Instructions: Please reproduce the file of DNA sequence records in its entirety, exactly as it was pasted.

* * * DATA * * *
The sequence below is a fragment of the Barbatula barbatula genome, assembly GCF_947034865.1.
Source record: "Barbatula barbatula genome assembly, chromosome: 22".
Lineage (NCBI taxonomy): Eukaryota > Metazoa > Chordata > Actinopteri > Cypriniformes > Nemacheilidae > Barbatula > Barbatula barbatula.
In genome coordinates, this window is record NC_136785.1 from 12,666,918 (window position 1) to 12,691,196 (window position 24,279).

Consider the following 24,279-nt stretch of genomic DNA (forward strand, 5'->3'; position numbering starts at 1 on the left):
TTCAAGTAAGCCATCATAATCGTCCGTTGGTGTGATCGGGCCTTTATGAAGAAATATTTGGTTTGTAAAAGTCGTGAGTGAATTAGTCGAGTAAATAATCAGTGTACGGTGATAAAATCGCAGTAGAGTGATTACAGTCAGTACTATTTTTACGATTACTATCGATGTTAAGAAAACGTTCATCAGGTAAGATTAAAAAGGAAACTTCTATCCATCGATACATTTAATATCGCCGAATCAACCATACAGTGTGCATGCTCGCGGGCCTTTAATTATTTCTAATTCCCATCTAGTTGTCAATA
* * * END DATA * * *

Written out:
The sequence below is a fragment of the Barbatula barbatula genome, assembly GCF_947034865.1.
Source record: "Barbatula barbatula genome assembly, chromosome: 22".
Lineage (NCBI taxonomy): Eukaryota > Metazoa > Chordata > Actinopteri > Cypriniformes > Nemacheilidae > Barbatula > Barbatula barbatula.
In genome coordinates, this window is record NC_136785.1 from 12,666,918 (window position 1) to 12,691,196 (window position 24,279).

Consider the following 24,279-nt stretch of genomic DNA (forward strand, 5'->3'; position numbering starts at 1 on the left):
TTCAAGTAAGCCATCATAATCGTCCGTTGGTGTGATCGGGCCTTTATGAAGAAATATTTGGTTTGTAAAAGTCGTGAGTGAATTAGTCGAGTAAATAATCAGTGTACGGTGATAAAATCGCAGTAGAGTGATTACAGTCAGTACTATTTTTACGATTACTATCGATGTTAAGAAAACGTTCATCAGGTAAGATTAAAAAGGAAACTTCTATCCATCGATACATTTAATATCGCCGAATCAACCATACAGTGTGCATGCTCGCGGGCCTTTAATTATTTCTAATTCCCATCTAGTTGTCAATA